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Renewable energy in Wales

The weir across the Anafon River as part of the Ynni Anafon Energy hydro project at Carneddau and Glyderau in Snowdonia, Wales
The hydro project on the Anafon River in Snowdonia | © National Trust Images/John Millar

Renewable energy projects across Wales are helping to tackle climate change and protect the treasured places we care for. From solar panels on castle roofs to the largest electricity-generating wheel in Europe, learn how projects in Wales are helping cut carbon emissions and saving money for conservation.

Our mission to combat climate change

The National Trust has a mission to be net zero by 2030. To achieve this, we are working to dramatically reduce our use of fossil fuels at properties and places across the UK. Our work so far has cut down on carbon emissions, made sites from castles to cottages more sustainable and saved money to plough back into conservation work.

Nationally, we aim to save an estimated £4 million on energy bills each year and every penny will go towards safeguarding our nation’s heritage.

Renewable energy in Wales

For centuries the mountains, woodlands and waters of Wales have nourished its inhabitants and inspired generations of visitors. Now we’re unlocking the landscape's clean energy possibilities. By harnessing the elemental resources of land, sea, and sky we’re powering the places we care for, while continuing to look after the environment.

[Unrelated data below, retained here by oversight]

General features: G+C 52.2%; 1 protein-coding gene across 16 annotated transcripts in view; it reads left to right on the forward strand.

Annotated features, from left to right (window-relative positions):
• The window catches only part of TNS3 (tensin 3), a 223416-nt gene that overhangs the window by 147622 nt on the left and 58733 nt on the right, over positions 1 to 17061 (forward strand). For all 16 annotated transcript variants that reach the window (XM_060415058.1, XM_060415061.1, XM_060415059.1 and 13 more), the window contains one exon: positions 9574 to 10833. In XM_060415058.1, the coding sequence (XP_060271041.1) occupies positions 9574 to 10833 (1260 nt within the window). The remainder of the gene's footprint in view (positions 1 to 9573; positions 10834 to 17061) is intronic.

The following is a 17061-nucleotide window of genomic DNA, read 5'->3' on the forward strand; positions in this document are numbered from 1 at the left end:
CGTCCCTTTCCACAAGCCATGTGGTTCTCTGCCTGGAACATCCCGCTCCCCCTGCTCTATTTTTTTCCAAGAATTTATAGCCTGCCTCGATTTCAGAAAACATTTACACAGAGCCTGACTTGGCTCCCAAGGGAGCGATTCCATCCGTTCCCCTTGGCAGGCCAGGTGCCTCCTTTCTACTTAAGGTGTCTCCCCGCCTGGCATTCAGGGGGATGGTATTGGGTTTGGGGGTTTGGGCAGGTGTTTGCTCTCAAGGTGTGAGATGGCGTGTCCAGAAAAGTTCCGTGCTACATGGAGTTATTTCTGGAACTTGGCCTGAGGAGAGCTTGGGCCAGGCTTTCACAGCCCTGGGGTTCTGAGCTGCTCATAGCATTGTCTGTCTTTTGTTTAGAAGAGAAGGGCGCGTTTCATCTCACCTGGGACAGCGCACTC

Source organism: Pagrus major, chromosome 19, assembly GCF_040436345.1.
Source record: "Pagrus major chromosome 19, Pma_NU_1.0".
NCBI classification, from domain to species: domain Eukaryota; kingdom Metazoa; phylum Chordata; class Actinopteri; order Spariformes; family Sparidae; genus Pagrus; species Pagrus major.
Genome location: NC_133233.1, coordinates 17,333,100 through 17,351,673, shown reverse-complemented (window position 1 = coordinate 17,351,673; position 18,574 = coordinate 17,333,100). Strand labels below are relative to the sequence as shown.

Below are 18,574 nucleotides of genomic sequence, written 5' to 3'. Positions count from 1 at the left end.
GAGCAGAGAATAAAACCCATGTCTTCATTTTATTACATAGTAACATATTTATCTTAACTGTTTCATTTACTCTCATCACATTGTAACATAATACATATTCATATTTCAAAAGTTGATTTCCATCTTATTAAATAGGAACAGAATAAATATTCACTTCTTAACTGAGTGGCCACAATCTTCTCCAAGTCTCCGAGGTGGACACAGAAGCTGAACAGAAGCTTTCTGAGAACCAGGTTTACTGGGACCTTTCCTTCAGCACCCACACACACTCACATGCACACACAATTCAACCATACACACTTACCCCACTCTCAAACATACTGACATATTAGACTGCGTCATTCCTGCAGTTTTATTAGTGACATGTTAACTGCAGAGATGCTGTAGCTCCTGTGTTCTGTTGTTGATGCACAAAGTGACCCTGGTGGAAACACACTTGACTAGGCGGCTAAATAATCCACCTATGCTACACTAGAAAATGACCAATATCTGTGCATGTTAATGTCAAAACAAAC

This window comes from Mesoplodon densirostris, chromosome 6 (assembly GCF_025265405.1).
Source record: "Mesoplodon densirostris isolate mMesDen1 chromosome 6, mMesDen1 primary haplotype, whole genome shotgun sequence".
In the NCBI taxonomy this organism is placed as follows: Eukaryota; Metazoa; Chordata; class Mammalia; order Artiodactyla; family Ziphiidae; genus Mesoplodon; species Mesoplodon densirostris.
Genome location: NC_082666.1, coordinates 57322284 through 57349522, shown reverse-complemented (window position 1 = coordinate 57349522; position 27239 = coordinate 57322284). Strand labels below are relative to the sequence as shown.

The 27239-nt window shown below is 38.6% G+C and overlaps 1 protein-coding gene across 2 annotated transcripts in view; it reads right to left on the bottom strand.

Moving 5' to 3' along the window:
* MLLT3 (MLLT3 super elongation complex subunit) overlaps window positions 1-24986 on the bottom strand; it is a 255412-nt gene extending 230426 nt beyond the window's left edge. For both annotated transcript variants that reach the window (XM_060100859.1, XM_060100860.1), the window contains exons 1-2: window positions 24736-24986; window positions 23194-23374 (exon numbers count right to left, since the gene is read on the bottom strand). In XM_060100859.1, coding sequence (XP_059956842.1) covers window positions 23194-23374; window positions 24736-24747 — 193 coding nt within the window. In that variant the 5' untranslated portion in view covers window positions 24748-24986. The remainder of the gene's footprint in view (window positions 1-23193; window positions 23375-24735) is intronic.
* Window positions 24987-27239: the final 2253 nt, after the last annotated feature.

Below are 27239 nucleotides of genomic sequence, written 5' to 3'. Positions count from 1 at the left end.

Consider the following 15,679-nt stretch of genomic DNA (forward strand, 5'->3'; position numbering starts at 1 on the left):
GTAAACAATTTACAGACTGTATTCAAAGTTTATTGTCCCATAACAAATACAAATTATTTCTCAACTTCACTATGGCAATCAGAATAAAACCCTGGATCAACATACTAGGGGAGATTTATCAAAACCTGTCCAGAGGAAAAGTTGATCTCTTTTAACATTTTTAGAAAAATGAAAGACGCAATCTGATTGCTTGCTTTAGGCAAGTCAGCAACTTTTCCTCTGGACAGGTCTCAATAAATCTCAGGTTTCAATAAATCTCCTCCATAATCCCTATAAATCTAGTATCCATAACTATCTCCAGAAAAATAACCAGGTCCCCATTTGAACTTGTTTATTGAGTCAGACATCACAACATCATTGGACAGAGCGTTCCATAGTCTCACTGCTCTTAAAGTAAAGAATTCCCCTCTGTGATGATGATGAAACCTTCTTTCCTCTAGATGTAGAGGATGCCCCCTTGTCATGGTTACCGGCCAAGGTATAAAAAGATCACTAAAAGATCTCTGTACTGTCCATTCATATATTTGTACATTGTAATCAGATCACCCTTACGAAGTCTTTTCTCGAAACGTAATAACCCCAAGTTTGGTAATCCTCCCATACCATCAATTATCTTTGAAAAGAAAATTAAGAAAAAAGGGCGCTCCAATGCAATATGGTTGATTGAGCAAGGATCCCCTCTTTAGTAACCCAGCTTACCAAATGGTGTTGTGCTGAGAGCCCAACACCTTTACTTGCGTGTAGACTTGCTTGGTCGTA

Updating old technologies

Burning wood to produce warmth and building mill wheels to harness water power are practices as old as the hills in Wales. Today we’re updating these old technologies as well as introducing the use of new ones like solar power.

Tapping into renewable energy makes business, conservation and environmental sense and our award-winning National Trust Wales team is paving the way for the rest of our organisation and others.

A quote by Enfys EvansNational Trust Wales Climate and Environment Adviser

Types of renewable energy

We’re working alongside local people, government agencies and the scientific community, and in partnership with the Trust’s renewable power supplier Good Energy. These are some of the schemes we’re developing and supporting to deliver clean energy in Wales:

  • Solar photovoltaics (PV): using the sun’s rays to generate electricity.
  • Solar thermal: heating a cold liquid in a closed pipe loop.
  • Heat pumps: harvesting ambient heat from earth, air, or water.
  • Hydroelectricity: using the power of fast-flowing water to generate electricity.
  • Biomass: burning plant material for fuel.

Renewable energy projects

Our nationally co-ordinated approach on the development of renewable energy in Wales, emphasises good practice and helping conservation. These are some of the exciting projects under way across the country to help combat climate change.